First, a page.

Some of you might recall that I attended the Houston stop of Blind Guardian’s 2015 North American trek on Wednesday, November 25th. It was an unforgettable night —- out on Thanksgiving Eve with friends who were equally passionate about Blind Guardian, amidst a giddy crowd tipsy with the revelry of not having to work the next day (they don’t call it Blackout Wednesday for nothing), and the bards playing with more vigor and energy than in any of the other two times I’ve seen them live (2006 and 2010 for those keeping count). The band was nearing the end of their North American tour, to come to a close two shows and three days later in Orlando, which made their performance all the more gratifying: That one of our most treasured metal bands was committed to delivering excellence even when they were likely nearing exhaustion from being on the road for over a month straight. When they told us we were being recorded for inclusion in a future live album, we sang even louder, blowing out our voices by attempting to hit every note ourselves and keeping up the pace during Hansi’s ridiculously long crowd only outros for “Valhalla” and “The Last Candle”. It was a devastating set list full of classics, and the kind of joyous, celebratory mood that only a truly transcendent band can inspire.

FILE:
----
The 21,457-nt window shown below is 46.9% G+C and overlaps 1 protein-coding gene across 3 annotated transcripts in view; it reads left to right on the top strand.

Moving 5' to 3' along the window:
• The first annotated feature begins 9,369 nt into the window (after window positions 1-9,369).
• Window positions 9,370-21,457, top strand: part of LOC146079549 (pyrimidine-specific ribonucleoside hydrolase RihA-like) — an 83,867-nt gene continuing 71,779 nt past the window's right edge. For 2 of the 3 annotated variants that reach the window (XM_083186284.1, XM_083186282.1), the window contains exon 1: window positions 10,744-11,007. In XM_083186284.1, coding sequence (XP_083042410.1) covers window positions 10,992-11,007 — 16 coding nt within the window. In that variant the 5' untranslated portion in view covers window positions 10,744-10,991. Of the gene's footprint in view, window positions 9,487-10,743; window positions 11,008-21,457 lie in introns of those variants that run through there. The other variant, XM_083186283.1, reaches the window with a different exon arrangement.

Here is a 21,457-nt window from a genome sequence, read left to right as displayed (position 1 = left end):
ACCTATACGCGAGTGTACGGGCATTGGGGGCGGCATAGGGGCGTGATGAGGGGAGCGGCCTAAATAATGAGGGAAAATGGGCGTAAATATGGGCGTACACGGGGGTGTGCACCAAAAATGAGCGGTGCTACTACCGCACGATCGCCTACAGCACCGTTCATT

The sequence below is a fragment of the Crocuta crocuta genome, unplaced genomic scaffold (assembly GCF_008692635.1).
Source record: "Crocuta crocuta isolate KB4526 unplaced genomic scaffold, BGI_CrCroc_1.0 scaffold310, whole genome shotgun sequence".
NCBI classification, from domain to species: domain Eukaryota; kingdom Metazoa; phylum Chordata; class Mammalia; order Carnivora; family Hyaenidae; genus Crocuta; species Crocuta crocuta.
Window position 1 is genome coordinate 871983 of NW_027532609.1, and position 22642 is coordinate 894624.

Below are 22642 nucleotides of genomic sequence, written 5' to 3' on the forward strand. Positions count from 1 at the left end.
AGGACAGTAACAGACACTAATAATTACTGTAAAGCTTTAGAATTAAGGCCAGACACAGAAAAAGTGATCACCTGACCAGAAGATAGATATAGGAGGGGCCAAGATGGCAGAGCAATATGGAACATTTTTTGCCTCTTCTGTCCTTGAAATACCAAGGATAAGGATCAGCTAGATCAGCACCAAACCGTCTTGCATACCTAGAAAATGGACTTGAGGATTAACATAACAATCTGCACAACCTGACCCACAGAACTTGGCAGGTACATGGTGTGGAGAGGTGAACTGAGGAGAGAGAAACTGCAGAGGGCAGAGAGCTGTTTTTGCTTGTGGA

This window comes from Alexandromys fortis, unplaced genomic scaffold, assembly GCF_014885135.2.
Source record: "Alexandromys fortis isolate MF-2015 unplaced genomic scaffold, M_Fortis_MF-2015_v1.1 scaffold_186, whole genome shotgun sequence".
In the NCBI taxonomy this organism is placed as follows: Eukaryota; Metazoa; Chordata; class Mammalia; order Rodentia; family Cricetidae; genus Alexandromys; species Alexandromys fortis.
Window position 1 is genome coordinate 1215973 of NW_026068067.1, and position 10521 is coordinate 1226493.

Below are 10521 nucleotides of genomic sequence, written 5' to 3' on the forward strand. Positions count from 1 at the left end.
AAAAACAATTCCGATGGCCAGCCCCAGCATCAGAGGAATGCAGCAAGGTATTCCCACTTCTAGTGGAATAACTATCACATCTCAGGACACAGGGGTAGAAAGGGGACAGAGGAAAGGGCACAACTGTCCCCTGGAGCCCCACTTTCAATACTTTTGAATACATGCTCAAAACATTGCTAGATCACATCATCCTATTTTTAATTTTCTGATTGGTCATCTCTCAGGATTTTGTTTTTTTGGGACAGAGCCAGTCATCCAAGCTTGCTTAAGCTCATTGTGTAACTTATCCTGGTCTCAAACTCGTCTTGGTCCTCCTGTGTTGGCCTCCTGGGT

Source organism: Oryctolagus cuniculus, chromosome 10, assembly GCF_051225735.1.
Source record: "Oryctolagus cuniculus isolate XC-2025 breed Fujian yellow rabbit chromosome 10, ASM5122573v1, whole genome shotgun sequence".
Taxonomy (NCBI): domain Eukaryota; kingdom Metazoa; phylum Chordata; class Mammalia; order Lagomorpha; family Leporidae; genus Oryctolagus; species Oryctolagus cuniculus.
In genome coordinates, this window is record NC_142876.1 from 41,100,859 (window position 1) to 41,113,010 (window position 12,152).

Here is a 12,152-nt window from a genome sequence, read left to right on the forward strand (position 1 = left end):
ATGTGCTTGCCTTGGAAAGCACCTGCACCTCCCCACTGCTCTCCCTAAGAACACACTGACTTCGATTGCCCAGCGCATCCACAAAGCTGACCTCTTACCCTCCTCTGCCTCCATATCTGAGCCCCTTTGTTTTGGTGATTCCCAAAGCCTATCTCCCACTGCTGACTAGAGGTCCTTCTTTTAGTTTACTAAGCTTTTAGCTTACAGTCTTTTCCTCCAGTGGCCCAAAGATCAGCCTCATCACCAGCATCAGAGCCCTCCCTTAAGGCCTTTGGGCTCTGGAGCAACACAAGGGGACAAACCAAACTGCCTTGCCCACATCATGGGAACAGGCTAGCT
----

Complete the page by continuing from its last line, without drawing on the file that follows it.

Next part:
It was one of the most satisfying highlights of my concert going history, one that’s been hard to shake. In the next few weeks and now months, I’ve begun to revisit the entirety of the band’s catalog from start to finish. In the process, I’ve gone over the setlist we got in Houston, and thought about what inclusions I’d love to hear in my idealized Blind Guardian show. I’ve realized that most of the songs I’ve picked out were ones that didn’t get talked about much by the Blind Guardian fanbase as a whole. I don’t think its due to anyone disliking them either —- I suspect its just that they tend to get overshadowed by the widely hailed classics on their respective albums whenever the subject of your favorite Blind Guardian songs comes up in various Facebook comment threads or message board discussions. I did a bit of checking on Setlist.Fm and realized that with an exception or two, most of the songs I’ve picked out are ones that hardly get played live at all. Their lacking presence on the band’s set lists tour after tour has perhaps largely contributed to their status as deep-cuts, a grouping of songs every band has, and whose fans’ only hope at hearing them live is for An Evening with… styled tour (hello Iron Maiden and most of Somewhere In Time). So here’s my alphabetically ordered list of what I consider the ten best of Blind Guardian’s overlooked songs, those gems still hidden beneath Smaug’s long, foreboding shadow.